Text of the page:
Thanks for the clarification.
 
Roel De Nijs
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João Victor Gomes wrote:Well, I thought that for encapsulation concepts, the getters and setters should be public. I'm glad that I asked about it.


Encapsulation is nothing more than hiding the internal state (and implementation details). In its most common form instance variables are marked private and the accessor & mutator methods (often getters and setters) are marked public. But altough it's a must requirement to have private instance variables (so they are certainly hidden for the outside world), the accessor & mutator methods can have default or protected access. That only adds some more restrictions to the classes that can access these methods. But for a well-encapsulated class it's not required that all methods are accessible to all classes in the Java universe. A well-encapsulated class must fulfill two requirements: (1) its internal state (variables) is hidden and (2) all interaction is performed through methods.
 
João Victor Gomes
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Roel De Nijs wrote:

João Victor Gomes wrote:Well, I thought that for encapsulation concepts, the getters and setters should be public. I'm glad that I asked about it.


Encapsulation is nothing more than hiding the internal state (and implementation details). In its most common form instance variables are marked private and the accessor & mutator methods (often getters and setters) are marked public. But altough it's a must requirement to have private instance variables (so they are certainly hidden for the outside world), the accessor & mutator methods can have default or protected access. That only adds some more restrictions to the classes that can access these methods. But for a well-encapsulated class it's not required that all methods are accessible to all classes in the Java universe. A well-encapsulated class must fulfill two requirements: (1) its internal state (variables) is hidden and (2) all interaction is performed through methods.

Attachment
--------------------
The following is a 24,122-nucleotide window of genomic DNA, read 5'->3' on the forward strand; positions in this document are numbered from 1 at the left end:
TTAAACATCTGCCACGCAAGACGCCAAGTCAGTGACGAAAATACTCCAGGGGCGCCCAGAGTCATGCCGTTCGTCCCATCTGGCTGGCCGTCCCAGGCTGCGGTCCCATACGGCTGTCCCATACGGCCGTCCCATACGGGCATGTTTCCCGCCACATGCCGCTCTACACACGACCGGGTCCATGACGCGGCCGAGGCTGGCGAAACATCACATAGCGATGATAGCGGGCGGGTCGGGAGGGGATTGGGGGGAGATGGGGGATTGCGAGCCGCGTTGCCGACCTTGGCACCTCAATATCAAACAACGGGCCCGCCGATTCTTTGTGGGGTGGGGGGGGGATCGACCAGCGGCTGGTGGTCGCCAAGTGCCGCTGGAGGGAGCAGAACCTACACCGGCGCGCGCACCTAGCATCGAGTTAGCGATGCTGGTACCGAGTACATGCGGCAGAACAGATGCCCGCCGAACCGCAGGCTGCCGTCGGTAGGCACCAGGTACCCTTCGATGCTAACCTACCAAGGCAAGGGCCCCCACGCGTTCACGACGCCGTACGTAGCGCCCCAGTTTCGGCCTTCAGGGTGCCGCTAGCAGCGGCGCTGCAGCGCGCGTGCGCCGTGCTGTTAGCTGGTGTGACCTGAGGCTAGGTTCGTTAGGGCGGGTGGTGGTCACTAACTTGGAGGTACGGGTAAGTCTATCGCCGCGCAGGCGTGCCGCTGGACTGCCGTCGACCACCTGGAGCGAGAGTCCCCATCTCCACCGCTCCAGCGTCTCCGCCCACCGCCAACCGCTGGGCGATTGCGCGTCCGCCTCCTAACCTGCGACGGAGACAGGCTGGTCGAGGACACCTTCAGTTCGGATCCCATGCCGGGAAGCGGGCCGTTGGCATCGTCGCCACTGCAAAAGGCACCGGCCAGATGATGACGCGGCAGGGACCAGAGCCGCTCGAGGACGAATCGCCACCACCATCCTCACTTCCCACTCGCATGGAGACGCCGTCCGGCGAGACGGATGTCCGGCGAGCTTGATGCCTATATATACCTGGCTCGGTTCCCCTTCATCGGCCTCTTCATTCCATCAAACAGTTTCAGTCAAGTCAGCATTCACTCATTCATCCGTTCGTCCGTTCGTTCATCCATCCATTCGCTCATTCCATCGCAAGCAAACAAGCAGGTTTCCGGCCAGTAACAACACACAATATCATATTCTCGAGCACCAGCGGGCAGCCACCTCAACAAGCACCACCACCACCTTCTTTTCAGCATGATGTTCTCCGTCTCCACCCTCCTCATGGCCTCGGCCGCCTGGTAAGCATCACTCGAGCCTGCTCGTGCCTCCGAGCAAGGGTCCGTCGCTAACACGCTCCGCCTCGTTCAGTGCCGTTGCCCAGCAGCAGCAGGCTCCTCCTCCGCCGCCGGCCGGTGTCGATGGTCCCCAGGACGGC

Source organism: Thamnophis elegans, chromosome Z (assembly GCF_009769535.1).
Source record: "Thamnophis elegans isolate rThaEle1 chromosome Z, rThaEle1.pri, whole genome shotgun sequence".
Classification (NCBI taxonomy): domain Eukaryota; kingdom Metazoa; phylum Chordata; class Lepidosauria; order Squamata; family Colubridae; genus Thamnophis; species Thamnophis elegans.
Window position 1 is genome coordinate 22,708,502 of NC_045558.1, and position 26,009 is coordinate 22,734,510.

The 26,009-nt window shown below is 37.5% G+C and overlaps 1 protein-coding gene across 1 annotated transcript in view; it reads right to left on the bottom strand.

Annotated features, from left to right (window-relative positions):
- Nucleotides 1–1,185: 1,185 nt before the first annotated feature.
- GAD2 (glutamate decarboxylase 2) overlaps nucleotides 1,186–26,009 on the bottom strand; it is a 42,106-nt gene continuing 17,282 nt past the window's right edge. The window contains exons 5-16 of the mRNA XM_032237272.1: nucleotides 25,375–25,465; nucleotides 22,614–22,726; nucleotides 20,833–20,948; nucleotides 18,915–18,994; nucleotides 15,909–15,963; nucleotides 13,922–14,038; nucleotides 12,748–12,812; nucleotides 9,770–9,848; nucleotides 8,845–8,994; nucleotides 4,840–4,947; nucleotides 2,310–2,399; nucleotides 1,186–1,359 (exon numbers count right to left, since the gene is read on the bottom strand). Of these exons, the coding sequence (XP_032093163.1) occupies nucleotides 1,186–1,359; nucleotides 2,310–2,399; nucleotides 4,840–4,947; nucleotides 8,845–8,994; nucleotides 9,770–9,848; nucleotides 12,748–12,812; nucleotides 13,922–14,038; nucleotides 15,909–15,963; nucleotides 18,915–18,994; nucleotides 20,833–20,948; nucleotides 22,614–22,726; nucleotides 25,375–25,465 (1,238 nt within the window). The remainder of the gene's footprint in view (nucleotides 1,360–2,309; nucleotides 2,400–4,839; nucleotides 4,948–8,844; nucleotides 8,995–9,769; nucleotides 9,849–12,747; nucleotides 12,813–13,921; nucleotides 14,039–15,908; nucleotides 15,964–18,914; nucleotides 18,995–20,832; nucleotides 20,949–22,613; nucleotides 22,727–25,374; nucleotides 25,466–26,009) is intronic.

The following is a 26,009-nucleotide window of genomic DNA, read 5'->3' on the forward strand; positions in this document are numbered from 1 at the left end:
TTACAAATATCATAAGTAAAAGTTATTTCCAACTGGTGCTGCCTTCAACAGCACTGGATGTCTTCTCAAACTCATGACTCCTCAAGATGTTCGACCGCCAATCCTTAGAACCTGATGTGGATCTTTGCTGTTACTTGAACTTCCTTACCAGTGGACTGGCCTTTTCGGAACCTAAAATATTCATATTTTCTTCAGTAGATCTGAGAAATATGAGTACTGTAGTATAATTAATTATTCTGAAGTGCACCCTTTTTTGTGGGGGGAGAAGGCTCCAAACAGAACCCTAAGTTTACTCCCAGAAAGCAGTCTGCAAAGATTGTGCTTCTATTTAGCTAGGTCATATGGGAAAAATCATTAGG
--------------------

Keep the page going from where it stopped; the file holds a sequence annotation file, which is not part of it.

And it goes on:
I got that.

Maybe the book should be more specific about it. For example, page 205, last paragraph says "For encapsulation, remember that data (an instance variable) is private and getters/setters are public". And also, page 217 says "Look for private instance variables and public getters and setters when identifying encapsulation".
Maybe that's because the exam just requires us to know about the public access of the methods, expecting that we know about the default and protected access modifiers. Or maybe that's because the public are more common.
But as you brought up the subject, both default and protected access modifiers still make the getters and setters visible, but for a more restricted group of classes. And it really makes sense, since, as you said, the main reason of using encapsulation is to prevent an instance variable of being accessed directly, so a method is necessary to handle this access.
Considering the definition above, it is easy to know that getters and setters may have public, default or protected access modifiers.
To be honest, the book mentions this, with other words. I just got confused because of those two examples that I mentioned in the beginning of this post, because one of them was placed in the final considerations of the chapter.

Thanks again for this nice discussion!